trampling on Death by death,
    And on those in the tombs,
    lavishing light.






  7. #7
    I have done it before, but that was when I didn't realise it was okay not to. I have occasionally done it since, but only when I was trying to give an old classical feel to the poem. As it's gradually dawned on me my that poetry doesn't merit the "old classical" tag and never will, I've dropped that way of writing.

    Word tends to default to a capital letter after a forced line break, but that's only because it sees it as a new paragraph. You can tell it not to.


  8. #8
    The joy of anachronism - Got to be seen to be doing things properly old chap. I'm all for thatched cottages with roses round the door, but they are not a pre-requisite of country living, so capitalise if you wish, but is no longer neccessary and, quite frankly, looks a bit odd in a modern, non-formally structured, poem.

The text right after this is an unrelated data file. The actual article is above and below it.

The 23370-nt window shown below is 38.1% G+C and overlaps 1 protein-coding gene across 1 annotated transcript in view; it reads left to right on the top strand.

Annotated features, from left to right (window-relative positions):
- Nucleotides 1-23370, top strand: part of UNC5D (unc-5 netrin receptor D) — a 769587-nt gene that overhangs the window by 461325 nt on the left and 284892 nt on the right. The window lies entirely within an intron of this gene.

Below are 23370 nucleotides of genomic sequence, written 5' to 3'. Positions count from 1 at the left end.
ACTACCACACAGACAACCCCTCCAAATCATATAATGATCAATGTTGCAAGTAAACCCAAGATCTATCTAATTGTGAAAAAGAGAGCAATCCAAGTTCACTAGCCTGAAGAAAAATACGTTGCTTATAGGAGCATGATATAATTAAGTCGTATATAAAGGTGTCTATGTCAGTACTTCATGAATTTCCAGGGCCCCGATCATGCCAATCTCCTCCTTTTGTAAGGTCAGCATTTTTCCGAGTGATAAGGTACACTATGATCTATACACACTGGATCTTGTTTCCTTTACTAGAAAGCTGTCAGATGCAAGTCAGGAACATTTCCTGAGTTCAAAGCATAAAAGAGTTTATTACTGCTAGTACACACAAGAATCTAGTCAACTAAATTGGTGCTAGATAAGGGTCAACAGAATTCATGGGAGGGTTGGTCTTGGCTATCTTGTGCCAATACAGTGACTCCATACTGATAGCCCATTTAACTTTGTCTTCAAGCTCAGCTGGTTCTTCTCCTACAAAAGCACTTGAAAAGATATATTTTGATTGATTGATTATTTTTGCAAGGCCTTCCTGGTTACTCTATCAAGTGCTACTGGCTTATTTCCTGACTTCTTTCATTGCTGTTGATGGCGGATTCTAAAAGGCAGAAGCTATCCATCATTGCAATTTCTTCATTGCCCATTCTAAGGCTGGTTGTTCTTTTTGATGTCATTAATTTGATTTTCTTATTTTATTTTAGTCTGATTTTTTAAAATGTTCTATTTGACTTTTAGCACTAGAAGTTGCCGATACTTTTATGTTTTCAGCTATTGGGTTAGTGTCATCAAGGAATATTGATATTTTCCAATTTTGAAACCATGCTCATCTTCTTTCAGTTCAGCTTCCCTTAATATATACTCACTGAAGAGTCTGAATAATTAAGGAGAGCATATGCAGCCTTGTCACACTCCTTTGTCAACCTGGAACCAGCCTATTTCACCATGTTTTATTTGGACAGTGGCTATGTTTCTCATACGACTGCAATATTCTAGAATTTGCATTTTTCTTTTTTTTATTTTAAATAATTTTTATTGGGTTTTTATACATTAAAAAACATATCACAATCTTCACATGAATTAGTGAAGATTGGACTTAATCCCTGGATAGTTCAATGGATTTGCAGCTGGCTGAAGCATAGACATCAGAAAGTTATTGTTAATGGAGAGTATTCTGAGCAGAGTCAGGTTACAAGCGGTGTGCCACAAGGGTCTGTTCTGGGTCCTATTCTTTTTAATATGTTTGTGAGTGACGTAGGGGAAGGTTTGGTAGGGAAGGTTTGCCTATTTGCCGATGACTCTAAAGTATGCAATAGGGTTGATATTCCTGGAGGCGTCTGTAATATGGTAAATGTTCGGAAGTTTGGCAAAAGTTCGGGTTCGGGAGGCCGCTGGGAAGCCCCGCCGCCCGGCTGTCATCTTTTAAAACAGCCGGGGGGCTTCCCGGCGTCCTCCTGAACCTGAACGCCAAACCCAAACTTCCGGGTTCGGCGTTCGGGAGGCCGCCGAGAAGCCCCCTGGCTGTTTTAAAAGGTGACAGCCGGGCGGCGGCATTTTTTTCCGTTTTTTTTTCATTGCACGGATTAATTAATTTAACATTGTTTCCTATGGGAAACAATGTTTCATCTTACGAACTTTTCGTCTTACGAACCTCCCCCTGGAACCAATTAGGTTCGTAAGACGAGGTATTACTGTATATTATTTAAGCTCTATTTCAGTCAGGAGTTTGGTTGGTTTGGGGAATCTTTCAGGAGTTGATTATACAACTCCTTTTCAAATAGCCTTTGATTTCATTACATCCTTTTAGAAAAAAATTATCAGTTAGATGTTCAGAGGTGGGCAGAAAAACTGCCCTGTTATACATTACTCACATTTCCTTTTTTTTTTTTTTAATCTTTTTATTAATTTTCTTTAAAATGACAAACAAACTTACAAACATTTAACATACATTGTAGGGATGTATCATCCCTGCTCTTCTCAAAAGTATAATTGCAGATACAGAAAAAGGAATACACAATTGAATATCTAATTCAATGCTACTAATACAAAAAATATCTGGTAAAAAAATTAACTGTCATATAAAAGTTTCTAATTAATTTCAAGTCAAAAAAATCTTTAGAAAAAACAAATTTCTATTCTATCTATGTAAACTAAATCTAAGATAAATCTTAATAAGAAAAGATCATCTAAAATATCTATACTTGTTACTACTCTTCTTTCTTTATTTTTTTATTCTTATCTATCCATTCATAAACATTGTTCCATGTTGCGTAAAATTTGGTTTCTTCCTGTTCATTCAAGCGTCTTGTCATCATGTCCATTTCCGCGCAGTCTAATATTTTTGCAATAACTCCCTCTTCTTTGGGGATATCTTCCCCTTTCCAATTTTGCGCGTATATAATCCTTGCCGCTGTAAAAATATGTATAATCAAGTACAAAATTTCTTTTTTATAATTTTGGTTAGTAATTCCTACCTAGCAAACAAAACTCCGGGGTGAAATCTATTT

A man in possession of a wooden spoon must be in want of a pot to stir.

  9. #9
    This is a debate between the poem and the poet. A reader's prejudices may not be relevant.
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  10. #10
    I don't agree Katrina. The reader in me (and I read a lot of poetry) skips poems with capitalization at the start of every line. It honestly annoys me so much that I choose not to read that kind of poetry anymore.
    Of course, an exception made for older poetry I love Shakespeare's sonnets for example.